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Can the Market for Brown Furniture Find Its Level?

Art Market Monitor — by Marion Maneker

George II Mahogany Bureau sold by Stair Galleries
George II Mahogany Bureau sold by Stair Galleries

The Financial Times looks at crisis in “brown furniture” as it remains over-shadowed by a taste for mid-century modern or design pieces. Some blame the trade’s failure to market its wares. But other signs point to a failure of the trade to let the market fully readjust values.

Here’s the FT on the trade’s attempts to reduce supply in the mid-range to keep a floor under prices:

Antiques in the mid-range are especially feeling the pinch — a result of oversupply and lacklustre demand. “There are huge warehouses around the countryside full of lovely reasonably priced furniture,” says Caroline de Cabarrus of Hotspur Design, a consultancy specialising in historic interiors. However, most of these treasure troves are open only to the antiques trade, she adds, and “they do not like anyone turning up only to browse”. De Cabarrus recently unearthed a Regency-period mahogany chest of drawers with original brass dolphin handles that was created to commemorate Nelson’s victory at Trafalgar. It cost £650 in a warehouse in Lincolnshire, while a similar piece in central London is likely to be sold for £2,000 to £3,000.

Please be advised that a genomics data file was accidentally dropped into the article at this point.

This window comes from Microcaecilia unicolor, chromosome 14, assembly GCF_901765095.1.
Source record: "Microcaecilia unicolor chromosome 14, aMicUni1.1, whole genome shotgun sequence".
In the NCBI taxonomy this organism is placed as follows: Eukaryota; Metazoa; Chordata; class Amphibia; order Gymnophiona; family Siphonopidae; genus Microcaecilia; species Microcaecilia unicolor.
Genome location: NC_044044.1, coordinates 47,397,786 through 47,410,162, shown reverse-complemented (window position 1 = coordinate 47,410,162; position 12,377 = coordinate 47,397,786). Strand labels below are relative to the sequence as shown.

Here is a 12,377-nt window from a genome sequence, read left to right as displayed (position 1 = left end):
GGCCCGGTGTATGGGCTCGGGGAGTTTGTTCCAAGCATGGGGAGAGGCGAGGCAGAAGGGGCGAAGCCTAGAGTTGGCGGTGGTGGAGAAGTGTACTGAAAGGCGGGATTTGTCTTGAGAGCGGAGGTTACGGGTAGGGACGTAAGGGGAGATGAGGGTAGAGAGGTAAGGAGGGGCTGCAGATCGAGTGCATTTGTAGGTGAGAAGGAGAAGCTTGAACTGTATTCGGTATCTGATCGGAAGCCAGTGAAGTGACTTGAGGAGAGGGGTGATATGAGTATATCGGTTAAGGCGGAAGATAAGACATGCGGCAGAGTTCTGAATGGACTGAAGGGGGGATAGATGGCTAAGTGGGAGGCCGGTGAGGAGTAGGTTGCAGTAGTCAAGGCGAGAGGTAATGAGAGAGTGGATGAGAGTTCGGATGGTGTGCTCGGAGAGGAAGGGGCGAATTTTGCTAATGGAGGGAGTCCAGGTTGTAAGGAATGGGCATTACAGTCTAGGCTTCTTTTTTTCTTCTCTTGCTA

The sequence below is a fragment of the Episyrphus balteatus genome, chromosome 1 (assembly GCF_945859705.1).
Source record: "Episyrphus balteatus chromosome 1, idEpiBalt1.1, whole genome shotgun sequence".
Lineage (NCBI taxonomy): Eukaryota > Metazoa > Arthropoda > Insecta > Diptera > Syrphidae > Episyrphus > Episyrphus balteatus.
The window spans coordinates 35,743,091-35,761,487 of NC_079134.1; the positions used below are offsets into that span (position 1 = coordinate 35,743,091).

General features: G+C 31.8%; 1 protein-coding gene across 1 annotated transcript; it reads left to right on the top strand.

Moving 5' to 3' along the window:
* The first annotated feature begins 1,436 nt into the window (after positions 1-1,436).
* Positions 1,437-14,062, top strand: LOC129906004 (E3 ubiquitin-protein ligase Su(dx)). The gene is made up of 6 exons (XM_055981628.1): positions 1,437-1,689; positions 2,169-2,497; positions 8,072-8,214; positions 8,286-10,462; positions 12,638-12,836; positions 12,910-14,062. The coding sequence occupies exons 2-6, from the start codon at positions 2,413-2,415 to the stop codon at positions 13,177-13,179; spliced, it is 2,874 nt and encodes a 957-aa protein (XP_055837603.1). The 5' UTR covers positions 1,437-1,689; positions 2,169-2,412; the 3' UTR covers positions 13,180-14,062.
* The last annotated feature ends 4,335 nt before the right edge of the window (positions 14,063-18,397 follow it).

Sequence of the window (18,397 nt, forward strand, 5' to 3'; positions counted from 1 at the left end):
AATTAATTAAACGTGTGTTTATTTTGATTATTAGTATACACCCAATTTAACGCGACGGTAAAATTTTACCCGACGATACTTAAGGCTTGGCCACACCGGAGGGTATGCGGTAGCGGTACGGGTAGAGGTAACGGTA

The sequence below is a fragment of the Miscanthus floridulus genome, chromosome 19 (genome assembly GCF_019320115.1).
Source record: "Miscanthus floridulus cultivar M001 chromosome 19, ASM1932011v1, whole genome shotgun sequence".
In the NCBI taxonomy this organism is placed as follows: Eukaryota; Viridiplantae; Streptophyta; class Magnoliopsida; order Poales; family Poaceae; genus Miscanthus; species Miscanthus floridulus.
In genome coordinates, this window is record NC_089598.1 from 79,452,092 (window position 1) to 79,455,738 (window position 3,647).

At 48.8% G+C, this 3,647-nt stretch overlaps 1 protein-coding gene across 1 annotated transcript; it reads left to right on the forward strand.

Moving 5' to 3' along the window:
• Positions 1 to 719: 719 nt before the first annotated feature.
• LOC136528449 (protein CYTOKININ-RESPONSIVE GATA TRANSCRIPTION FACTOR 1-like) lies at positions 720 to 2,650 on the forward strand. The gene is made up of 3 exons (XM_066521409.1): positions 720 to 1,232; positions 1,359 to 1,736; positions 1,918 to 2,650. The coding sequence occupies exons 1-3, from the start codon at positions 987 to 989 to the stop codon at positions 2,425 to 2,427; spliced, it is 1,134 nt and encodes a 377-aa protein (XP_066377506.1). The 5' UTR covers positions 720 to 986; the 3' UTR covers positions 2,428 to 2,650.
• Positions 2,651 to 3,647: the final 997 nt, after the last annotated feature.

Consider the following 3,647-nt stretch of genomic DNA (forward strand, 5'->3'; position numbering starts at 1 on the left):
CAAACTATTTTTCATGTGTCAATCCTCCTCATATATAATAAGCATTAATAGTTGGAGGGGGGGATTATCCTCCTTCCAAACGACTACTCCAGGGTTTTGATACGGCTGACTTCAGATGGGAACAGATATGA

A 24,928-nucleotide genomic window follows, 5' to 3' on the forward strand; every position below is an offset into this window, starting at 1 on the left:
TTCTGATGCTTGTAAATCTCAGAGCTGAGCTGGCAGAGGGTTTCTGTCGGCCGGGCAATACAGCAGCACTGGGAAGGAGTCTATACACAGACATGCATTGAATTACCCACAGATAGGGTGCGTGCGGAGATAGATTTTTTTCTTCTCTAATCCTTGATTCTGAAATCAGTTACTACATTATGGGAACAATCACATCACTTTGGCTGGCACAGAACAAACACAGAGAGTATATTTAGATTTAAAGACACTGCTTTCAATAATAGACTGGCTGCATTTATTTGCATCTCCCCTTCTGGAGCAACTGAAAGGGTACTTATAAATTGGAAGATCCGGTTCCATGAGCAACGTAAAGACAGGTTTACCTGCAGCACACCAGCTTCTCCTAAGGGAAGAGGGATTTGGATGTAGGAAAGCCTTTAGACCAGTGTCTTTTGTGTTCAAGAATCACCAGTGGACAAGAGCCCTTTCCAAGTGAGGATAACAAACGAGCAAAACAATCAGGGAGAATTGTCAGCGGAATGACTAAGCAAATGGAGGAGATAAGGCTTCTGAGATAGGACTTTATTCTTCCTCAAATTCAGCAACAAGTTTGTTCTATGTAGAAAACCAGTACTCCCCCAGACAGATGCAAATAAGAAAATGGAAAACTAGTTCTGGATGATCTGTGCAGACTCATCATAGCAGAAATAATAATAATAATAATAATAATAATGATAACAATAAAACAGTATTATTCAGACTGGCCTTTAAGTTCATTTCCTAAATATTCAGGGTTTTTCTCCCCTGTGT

That doesn’t mean there aren’t dealers trying to take advantage of this moment:

Will Fisher, founder of antiques dealer Jamb, is a self-confessed life-long fanatic. His Pimlico showroom is already packed with 18th and 19th-century antiques, and he admits the only way he can stop buying is if he runs out of space. “Now is an amazing time to buy because so much is massively undervalued,” he says.

Falling prices are as advantageous for dealers as they are damaging for auctioneers. Colin Stair is the founder of Stair Galleries, an auction house based in Hudson, New York. He has found the brown furniture “downturn” brutal, citing a recent sale of a rare George II mahogany bureau, c1750, which sold for $15,000 excluding buyer’s premium — its lowest estimate. Only the “drop dead gorgeous” pieces at the top of the market have retained their value, Stair adds.

Source: artmarketmonitor.com

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